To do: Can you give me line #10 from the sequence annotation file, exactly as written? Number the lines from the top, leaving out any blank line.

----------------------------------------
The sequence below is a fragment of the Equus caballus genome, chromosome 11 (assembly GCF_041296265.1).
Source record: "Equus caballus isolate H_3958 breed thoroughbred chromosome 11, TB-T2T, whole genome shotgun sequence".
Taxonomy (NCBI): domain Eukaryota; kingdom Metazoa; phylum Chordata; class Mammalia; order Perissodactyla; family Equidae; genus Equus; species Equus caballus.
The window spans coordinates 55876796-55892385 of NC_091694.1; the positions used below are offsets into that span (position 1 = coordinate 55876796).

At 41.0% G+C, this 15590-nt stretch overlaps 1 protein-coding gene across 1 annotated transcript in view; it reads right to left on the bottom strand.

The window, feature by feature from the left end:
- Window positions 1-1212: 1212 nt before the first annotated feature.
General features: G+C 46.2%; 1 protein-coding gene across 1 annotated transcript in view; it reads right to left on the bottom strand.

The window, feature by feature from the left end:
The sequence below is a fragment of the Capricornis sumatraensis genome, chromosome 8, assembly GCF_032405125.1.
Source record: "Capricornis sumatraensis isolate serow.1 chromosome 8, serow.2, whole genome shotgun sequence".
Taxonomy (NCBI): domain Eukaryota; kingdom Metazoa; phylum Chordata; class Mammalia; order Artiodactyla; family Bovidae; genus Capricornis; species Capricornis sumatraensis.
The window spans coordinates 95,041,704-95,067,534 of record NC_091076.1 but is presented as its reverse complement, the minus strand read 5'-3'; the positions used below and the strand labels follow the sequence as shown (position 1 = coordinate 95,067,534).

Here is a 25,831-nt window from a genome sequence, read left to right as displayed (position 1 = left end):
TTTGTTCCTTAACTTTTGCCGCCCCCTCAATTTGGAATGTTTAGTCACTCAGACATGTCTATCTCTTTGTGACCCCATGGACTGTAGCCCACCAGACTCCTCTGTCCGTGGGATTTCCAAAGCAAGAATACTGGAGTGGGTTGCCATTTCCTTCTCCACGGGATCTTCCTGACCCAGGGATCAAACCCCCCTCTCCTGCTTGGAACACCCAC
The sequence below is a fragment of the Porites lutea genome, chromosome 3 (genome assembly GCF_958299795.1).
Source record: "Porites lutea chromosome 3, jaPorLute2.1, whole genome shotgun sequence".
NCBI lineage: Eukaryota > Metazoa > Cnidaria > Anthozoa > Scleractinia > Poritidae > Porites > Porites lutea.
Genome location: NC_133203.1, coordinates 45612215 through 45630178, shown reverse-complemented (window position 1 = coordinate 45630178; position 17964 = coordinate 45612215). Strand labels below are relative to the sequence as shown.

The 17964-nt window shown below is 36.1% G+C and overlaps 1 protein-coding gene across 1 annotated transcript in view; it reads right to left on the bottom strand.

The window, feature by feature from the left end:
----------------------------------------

The sequence below is a fragment of the Capricornis sumatraensis genome, chromosome 8, assembly GCF_032405125.1.